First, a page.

Lair of the Evildoer in playtest

Quick update to say that Lair of the Evildoer is in playtest over at the AppHub. You need to be a premium member to view the thread or download the game.

I found the previous playtests (under the name “Project Splice”) to be very successful both in terms of feedback and motivation. I feel like I’m on the home stretch for the game now, so hopefully these “beta”-esque playtests will be equally useful.

No video this week, purely because they take a lot of time to produce and that time is currently going towards development. It’s been a while since my last video though, and thus there’s nothing really representative of the current state of the game that I can show anybody. I hope to change that next week with a trailer and an official announcement. Maybe.

Why aren’t you following me on Twitter? That hurts.

Here’s a screenshot for being so well-behaved:

Friday Update

It’s Friday! Update time!

After a brief vacation, work has resumed on the action RPG twin-stick shooter game known only as Project Splice. No alpha playtest or video this week because most of the work has been largely cosmetic. Animations, actual art, particles, oh my!

Cosmetic? That sounds like polishing!

Sort of. I’ve set a target roughly corresponding to one more month of development (give or take several months). The laundry list of remaining work is pretty daunting, but it does appear to be complete and thankfully finite. There will be more playtesting and more balance work in the near future.

Stay tuned next week* for the dramatic reveal of Project Splice’s final title!

I’ve heard that if you tell people to follow you on Twitter, they are more likely to do it. Follow me on Twitter @benkane!

To whet your appetite, here’s a picture of your nemesis:

Follow @benkane you fools!

* – give or take several months

Project Splice Weekly Alpha 4

Another week, another alpha build plus video!

Feedback in the forum has slowed down a bit, but it hasn’t completely stopped so I’m still pleased. I’ll continue to do weekly builds, both to keep it available for people to try as well as keeping me somewhat accountable for making progress.

This coming week will hopefully be focused on art and balancing. The game still can’t realistically be played all the way though. Now that the majority of the planned enemy types are in, I can flesh out the distributions, levels and start tuning difficulty. I also need to drop the Project Splice moniker pretty soon. Exciting!

Here’s this week’s video:

As usual, if you’re an AppHub member and you want to try out the latest build or check out the forum thread, you can find it here.

Did you follow me on Twitter? It’s @benkane . You should do that right now.

I’ll wait.

Project Splice Weekly Alpha 3

Wait, wasn’t the last alpha build on Monday? Yes, yes it was.

I feel Friday is a better time to release these builds though. It gives people a chance to play the latest build on the weekend, which is the time when I feel most playtesters are active (I could be wrong). That means the feedback I get is based on the most recent build, not the week-old build that I’ve already been modifying.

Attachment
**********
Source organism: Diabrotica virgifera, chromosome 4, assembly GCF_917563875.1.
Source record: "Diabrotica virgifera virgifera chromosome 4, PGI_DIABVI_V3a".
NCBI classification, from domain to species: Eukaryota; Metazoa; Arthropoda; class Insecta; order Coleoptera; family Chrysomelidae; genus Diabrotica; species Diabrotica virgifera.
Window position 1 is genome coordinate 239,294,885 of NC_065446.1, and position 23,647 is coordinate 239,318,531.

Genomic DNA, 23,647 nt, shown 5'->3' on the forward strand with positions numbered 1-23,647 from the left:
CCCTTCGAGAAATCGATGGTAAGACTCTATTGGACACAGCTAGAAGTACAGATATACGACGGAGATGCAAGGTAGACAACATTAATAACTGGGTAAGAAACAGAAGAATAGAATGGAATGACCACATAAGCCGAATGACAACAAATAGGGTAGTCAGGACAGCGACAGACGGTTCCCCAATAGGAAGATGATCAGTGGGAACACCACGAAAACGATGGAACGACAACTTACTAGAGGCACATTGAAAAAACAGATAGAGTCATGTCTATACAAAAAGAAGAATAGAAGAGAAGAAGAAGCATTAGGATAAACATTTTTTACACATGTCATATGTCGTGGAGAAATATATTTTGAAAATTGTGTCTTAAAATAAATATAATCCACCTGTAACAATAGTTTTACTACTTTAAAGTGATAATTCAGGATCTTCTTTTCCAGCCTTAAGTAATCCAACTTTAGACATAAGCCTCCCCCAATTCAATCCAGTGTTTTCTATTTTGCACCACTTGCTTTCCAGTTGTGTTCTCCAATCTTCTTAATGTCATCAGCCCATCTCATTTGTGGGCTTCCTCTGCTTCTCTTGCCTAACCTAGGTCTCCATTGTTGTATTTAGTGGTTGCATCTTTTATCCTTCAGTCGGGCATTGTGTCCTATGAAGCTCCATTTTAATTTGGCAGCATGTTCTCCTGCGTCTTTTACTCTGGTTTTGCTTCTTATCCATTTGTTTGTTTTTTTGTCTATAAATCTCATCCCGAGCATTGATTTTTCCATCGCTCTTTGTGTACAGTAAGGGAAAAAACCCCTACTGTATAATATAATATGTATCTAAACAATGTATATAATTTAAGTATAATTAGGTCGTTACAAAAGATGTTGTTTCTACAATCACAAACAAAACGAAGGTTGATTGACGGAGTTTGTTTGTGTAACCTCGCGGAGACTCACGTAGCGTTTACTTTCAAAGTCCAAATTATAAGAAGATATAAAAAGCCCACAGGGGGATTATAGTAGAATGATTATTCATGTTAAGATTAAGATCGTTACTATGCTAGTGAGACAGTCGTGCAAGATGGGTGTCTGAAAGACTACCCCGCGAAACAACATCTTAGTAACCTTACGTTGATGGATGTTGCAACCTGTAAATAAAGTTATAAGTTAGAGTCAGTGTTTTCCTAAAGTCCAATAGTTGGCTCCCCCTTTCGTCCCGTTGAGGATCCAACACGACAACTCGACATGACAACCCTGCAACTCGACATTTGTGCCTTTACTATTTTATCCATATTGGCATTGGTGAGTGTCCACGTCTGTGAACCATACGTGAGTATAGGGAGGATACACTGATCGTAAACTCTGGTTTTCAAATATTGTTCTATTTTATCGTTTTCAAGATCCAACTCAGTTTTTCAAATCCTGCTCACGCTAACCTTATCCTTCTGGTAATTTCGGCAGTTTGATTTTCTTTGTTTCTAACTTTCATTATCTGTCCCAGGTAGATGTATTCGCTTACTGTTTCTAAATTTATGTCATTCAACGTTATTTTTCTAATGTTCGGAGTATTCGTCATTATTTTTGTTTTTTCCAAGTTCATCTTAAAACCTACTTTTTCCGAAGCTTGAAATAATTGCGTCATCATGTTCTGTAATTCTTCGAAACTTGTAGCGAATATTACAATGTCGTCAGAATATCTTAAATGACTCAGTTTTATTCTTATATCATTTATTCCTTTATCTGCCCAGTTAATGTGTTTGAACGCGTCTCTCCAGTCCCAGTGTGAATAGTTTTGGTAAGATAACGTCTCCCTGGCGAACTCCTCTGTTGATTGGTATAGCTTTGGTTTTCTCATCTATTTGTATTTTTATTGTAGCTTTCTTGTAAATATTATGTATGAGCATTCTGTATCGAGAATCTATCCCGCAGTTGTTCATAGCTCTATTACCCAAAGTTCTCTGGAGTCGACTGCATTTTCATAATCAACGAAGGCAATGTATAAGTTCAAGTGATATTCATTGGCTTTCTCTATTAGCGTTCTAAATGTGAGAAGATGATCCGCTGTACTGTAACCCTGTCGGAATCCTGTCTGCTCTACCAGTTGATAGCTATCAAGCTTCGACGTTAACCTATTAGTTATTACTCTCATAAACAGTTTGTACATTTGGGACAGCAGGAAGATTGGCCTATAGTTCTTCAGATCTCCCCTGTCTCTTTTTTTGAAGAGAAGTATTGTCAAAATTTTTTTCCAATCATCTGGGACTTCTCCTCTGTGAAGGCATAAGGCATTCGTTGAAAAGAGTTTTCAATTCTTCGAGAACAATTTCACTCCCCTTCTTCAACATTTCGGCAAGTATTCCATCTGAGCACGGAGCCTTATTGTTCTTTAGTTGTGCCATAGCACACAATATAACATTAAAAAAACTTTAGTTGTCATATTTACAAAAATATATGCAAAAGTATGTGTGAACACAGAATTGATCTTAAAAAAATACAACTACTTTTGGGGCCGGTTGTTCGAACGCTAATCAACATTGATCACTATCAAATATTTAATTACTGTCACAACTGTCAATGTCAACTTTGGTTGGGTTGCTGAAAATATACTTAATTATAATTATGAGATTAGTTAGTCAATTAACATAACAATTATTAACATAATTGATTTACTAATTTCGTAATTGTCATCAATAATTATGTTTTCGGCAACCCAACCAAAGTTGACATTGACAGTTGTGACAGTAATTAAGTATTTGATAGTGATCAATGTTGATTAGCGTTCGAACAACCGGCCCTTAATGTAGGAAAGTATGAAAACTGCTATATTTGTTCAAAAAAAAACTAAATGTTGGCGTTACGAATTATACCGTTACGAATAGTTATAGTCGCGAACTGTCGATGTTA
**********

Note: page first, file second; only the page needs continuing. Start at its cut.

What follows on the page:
The downside is that I’ll miss being included on George “Why Isn’t He Community Manager” Clingerman’s weekly XNA Notes (or at least it’ll be a week behind). This is a risk I’m willing to take.

On the experiment front, I continue to get more and more feedback in the playtest thread. This is good news, because it means I haven’t overstayed my welcome yet. The feedback is also really, really helpful. A lot of it is also very positive, which is encouraging to say the least.

The other experiment, narrated dev diary videos, has had a bit more mixed results. While I never get a lot of hits/views, my last video and post were well below average. However! I did receive some direct feedback from a few people that they would like to see more. I plan on sticking with this for a little while longer regardless, but it’s nice to hear that others are interested. So! Video!

As usual, if you’re an AppHub member and you want to try out the latest build, you can find it here.

Follow me on Twitter! @benkane

Do it.

Project Splice Weekly Alpha 2

I’m happy to report that my little experiment with XBLIG playtesting has been going well. Well enough that I’ve put together another build for this week that incorporates almost all of the feedback I received, plus some additional new features.

A handful of community members posted some very detailed comments and suggestions about the initial build, all of which were very helpful. My hope is that this enthusiasm can last for a few more builds and that it will endear rather than annoy.

In an unprecedented second experiment, I also made and narrated a video showing off some of the changes that have been made. I really enjoyed the game dev diary series that Stegersaurus Games put out, and while I’m not ready to do daily videos, I figured I would give it a shot. Like it? Hate it? Feel totally indifferent? Let me know, here, on Youtube or by email.

If you’re an AppHub member and you want to try out the latest build, you can find it here.

An Experiment with XBLIG Playtesting

Just yesterday I posted an early gameplay video for my current project. I’m pretty happy with where the game is at, but I’ll be the first to admit that there is still a very long way to go.

Today, I put the game up for XBLIG playtest.

What gives? There’s clearly not a whole lot of content for people to try out. Numerous key pieces, such as story and progression, are completely absent. However I feel that enough of the core gameplay is present and stable that I can begin getting feedback on it. I’ve often heard of playtesting “early and often”, but that was something I ignored for my previous title, Zombie Accountant. For that, playtest was more of an informal check to see if there were any glaring bugs. It was still worthwhile – someone found a showstopper bug, and I added a much-needed last-second instructional diagram.

But I feel playtesting can be much more useful than that. Hence, I’ve submitted my game as early as I’m comfortable doing. Any sooner and I’d be wasting the time of other community members. The plan is to keep a build in playtest from here until release, meaning I’ll need a new build at least once a week. I think weekly is a good target to incorporate significant improvements with each new build.